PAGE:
Lifestyle Local Pilot Club members attend Vegas convention; Cullman’s Wilkerson named district governor | CullmanSense

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Local Pilot Club members attend Vegas convention; Cullman’s Wilkerson named district governor

2017-2018 Alabama Pilot Club District Officers: left-right, Beverly Wilkerson, governor (Cullman); Mellissa King, governor-elect (Andalusia); Kay Chandler, treasurer (Decatur); and Peggy Day, secretary (Cullman) / Beverly Wilkerson

CULLMAN - You might have heard of the local Pilot Club. If you haven’t become familiar with them through their fundraising efforts or their community service, here is a little background about the organization, which was founded by Elizabeth Leonard in Macon, Georgia in 1921. The Pilot Club International has had a long tradition of "Friendship and Service," in communities all across the globe since those humble beginnings.

The Pilot International’s mission is to influence positive change in communities throughout the world. To do this, they come together in friendship and give people an outlet for service, focusing on informing the public about brain safety and health, and brain-related services.

In 1952, Pilot Clubs began to recruit youth members through the establishment of Anchor Clubs, a volunteer service organization for young people. “Locally, we have chartered Anchor Clubs in Vinemont and West Point schools, and are searching for other schools to participate in the program,” said Cullman Pilot Club President, Nan Auston.

There are more than 7,000 Anchor Club members in the Pilot organization. These junior members begin service in middle school and continue throughout high school. They receive leadership credits toward college. “Those credits can mean the difference in getting a scholarship or not,” Auston pointed out. “If everything else is equal, but there is a leadership sticker on one student’s diploma, it can make a big difference.”

Through fundraising and hands-on service work, local Pilot and Anchor Clubs provide a “little pick me up” for caregivers in their communities, “Sometimes the caregivers just need a break,” Auston explained. “We do other little things for them to show that they are appreciated.”

The Pilot International Convention’s 100th anniversary was held in Las Vegas this summer. The club members total 7,500 worldwide. About 600 of them attended the convention. “We had people there from as far away as Japan,” said Auston.

While there, the officers and other Pilot Club members attended workshops on various aspects of their mission. “We attended workshops on brain health and safety, working with BrainMinders and Anchors. BrainMinders are elementary school students, where we start with bicycle safety,” she explained.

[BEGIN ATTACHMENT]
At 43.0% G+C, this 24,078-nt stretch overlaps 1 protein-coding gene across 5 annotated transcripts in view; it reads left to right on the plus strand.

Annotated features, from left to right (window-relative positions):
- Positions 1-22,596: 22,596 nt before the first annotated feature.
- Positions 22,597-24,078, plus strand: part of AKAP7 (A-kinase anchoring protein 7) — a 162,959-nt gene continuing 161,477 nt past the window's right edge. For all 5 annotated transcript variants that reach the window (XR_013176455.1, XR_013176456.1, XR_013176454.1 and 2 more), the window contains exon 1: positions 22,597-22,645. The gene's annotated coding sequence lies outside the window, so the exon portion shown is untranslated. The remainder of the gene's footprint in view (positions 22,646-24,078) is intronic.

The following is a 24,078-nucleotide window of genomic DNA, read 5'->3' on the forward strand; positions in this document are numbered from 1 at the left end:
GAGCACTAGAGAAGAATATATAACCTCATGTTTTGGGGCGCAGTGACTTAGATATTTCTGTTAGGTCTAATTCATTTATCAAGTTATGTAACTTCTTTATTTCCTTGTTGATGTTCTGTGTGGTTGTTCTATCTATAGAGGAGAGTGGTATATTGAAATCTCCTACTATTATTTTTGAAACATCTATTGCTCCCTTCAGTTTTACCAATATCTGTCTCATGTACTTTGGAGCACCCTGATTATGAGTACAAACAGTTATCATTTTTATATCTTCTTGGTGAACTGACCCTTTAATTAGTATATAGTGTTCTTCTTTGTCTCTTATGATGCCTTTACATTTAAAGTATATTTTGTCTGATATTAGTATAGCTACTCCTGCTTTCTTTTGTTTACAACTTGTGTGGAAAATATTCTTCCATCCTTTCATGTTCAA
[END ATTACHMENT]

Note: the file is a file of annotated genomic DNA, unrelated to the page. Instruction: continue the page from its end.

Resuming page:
BrainMinders and Anchors are taught the rewards of giving back to their community, and of being good citizens. At a young age, they have these values instilled in them, and can see the results of their efforts in action in their very own communities.

Cullman’s Beverly Wilkerson was installed to the International Administrative Council as district governor. She was one of 19 governors who was installed at the Las Vegas convention. Wilkerson joined the Pilot Club in 1981. She became executive director and president in 2009, then district secretary and lt. governor before assuming her current role as district governor. “It keeps me busy,” Wilkerson said.  

Wilkerson praised the efforts of Pilots and Anchors who help with programs like the ASCCA Brain Injury Camp in Jackson Gap, Alabama, the Traumatic Brain Injury Camp, and other local projects like the Pilot Fashion Show, and the Pilot Light Home, a refuge for battered and neglected children.

“The camps are amazing,” said Wilkerson. “This year we helped approximately 100 campers. These are not just for brain injuries, but for children with any disability, with some qualifications.”

To help support these projects, local members hold fundraisers and take private donations.

The club also sells pecans. “This is just around the corner,” said Auston. “We also have a huge rummage sale at Sportsman Lake Park, on October 20-21.”

The local Pilot Club also provides a cookout each year for Margret Jean Jones Center students and staff, as well as a Christmas party around the holidays.

Both ladies joined the Pilot Club because of a desire to give back to their community. “No matter where you live,” emphasized Auston. “I learned this from my own mother who was also involved in the Pilot Club in Dothan, where I’m from.”

If you would like to learn more about the Pilot Club, and what you can do to help, contact Nan Auston at 256-338-5299, or visit www.facebook.com/cullmanpilotclub.

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